A spokeswoman for Boucheron confirmed that talks are in progress but stressed that “nothing has been finalized.” BPI executives in Paris said Boucheron is not the only company being considered.

The biggest stir at the convention was touched off by events that took place on the other side of the Atlantic. The announcement in Paris on Friday that Claude Saujet had departed as chairman and chief executive of Sanofi BeautÄ SA set off a wave of speculation in Boca Raton and sent Aiken off to Paris.

At issue was the question of whether Aiken, who is worldwide president of Sanofi’s American brands, would still be relocated to France.

As reported in these columns Thursday, he won’t.

After discussing the issue with senior management of the French parent company, Elf-Sanofi, Aiken said Wednesday that he had been asked to remain in New York.

He also said Donald G. Loftus will remain with Sanofi. Loftus, former president of Vepro USA Ltd., was recently recruited by Sanofi as an executive vice president to manage daily U.S. operations in New York while Aiken was in Paris.

Aiken said Wednesday that because he will be traveling frequently while trying to build the overseas business, “it is essential” that Loftus be in New York.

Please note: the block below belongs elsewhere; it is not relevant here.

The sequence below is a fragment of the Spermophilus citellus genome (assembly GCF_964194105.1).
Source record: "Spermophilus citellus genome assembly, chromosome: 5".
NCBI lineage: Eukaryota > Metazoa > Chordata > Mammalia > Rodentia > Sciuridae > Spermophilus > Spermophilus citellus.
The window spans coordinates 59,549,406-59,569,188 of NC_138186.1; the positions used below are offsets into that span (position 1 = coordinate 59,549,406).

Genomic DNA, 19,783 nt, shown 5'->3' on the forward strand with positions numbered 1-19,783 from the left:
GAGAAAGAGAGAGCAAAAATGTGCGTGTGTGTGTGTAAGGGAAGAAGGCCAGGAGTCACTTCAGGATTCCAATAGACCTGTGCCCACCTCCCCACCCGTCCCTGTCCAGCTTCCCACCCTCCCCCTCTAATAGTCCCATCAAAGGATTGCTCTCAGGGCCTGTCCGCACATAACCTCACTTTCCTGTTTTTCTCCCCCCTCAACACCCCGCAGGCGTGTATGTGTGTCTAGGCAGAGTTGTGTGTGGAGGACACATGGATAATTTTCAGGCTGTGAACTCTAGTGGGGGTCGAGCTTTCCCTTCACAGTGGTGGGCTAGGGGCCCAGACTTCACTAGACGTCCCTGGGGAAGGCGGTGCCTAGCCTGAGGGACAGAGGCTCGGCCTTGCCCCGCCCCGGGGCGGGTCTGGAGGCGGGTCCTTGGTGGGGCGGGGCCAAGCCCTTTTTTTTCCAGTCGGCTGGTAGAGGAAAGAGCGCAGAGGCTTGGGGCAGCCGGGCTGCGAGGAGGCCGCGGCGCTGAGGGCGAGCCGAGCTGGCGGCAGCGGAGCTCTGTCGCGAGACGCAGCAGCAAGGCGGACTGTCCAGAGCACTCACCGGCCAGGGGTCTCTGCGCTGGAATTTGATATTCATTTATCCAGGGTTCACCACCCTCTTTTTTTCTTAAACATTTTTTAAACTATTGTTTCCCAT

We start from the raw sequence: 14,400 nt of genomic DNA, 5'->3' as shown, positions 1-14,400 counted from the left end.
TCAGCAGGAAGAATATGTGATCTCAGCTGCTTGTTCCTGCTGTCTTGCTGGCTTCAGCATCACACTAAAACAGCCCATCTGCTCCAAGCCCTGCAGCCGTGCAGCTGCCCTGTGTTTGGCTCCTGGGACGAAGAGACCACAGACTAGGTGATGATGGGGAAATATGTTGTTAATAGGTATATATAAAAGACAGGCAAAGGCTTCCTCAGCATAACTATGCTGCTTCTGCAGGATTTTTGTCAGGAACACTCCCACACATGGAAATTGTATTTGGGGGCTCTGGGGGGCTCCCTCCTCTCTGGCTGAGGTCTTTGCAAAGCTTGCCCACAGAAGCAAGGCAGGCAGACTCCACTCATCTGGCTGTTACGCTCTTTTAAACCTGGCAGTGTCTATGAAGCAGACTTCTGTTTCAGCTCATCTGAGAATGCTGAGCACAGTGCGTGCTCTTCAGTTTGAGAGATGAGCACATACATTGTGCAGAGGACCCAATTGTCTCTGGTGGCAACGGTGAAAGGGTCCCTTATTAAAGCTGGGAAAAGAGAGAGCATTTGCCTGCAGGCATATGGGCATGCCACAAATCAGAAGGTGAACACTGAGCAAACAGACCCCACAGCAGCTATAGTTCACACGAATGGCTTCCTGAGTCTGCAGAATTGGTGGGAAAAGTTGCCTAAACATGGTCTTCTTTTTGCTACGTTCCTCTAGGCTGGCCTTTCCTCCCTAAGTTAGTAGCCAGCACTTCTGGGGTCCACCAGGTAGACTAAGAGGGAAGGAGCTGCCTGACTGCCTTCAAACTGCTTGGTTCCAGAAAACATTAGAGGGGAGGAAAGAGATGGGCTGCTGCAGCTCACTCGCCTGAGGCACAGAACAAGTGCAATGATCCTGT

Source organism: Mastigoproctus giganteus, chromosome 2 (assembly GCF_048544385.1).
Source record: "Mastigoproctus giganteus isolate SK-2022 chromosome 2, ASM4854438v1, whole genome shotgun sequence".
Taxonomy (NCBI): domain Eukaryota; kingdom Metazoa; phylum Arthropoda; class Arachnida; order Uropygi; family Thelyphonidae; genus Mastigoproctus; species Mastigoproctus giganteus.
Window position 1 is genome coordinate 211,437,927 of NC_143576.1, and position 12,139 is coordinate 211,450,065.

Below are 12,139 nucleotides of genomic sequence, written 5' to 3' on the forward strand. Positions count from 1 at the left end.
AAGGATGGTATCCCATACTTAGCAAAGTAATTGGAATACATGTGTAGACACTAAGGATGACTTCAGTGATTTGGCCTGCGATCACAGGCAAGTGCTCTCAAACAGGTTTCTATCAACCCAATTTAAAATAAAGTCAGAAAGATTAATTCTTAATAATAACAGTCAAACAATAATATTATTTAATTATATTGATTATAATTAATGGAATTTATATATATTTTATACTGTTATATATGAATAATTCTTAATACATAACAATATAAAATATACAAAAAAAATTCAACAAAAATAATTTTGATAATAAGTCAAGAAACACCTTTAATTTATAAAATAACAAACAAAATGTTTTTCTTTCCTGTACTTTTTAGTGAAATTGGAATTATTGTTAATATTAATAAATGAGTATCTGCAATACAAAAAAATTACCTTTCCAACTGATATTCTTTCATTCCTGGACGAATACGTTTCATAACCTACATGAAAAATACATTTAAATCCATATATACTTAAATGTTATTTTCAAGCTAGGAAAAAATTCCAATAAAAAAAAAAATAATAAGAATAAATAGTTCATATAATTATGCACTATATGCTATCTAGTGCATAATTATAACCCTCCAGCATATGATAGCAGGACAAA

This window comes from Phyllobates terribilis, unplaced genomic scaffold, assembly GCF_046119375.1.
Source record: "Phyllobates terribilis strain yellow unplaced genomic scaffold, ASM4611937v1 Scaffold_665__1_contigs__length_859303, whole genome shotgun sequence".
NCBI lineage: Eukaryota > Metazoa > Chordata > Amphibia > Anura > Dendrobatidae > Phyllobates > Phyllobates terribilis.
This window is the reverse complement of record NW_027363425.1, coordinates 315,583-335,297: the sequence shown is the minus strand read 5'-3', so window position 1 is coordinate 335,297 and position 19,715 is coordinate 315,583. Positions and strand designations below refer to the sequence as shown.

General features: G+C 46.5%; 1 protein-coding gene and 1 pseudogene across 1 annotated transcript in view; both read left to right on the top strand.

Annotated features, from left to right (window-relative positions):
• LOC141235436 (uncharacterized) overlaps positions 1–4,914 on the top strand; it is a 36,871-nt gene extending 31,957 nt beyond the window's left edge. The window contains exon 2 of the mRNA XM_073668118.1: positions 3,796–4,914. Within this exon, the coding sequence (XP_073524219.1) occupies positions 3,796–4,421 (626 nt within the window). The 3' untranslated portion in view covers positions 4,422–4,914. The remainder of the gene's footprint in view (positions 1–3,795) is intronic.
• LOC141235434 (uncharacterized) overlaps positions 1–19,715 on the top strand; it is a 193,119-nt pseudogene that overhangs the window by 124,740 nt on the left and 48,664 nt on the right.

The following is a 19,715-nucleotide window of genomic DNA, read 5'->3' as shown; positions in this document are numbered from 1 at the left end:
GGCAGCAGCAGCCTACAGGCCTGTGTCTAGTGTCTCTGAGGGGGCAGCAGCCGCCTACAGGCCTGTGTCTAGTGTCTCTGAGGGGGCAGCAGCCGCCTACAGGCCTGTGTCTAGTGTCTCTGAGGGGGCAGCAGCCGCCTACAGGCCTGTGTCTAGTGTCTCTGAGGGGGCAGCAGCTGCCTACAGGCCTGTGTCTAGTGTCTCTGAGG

Sanofi was not the only company with a change at the top. John Saxton was making his last CTFA appearance as Procter & Gamble’s vice president of cosmetics and fragrance products in charge of the Cover Girl and Max Factor brands.

As of April 4, Saxton will become P&G’s vice president of national government relations. He will be succeeded by Beth Kaplan, formerly general manager of P&G’s Olestra, shortening and oils division.

Talking about his four-year tenure, Saxton noted the strong unit growth in Cover Girl in 1993, something that pushed the brand’s market share of unit volume to 24.9 percent, an increase of 1.2 percent.

He also said Max Factor had initiated the second and final phase of its worldwide relaunch by introducing new mascaras and eye and lip pencils.

As for the work that remains, Saxton said now that Cover Girl and Max Factor have been absorbed into P&G, the task is to push the businesses forward.

Noting that new Max Factor shelving units have been installed in retail chains, Saxton said the company must continue to drive in-store merchandising and advertising. Driving the business forward was much on the mind of Andrea Jung, who joined Avon Products two months ago as president of the company’s product marketing group for North America.

Jung, who said she is still planning a course of action, added that her strategies will be based on a renewed emphasis of Avon’s identity as a direct sales company, employing 450,000 representatives in the U.S.

“The human bond is the essence of selling,” she said.

As for product categories, Jung singled out skin care, which is expected to show an increase of more than 20 percent this year. The spark is expected to come from the Anew brand, which now exceeds more than $100 million in sales globally.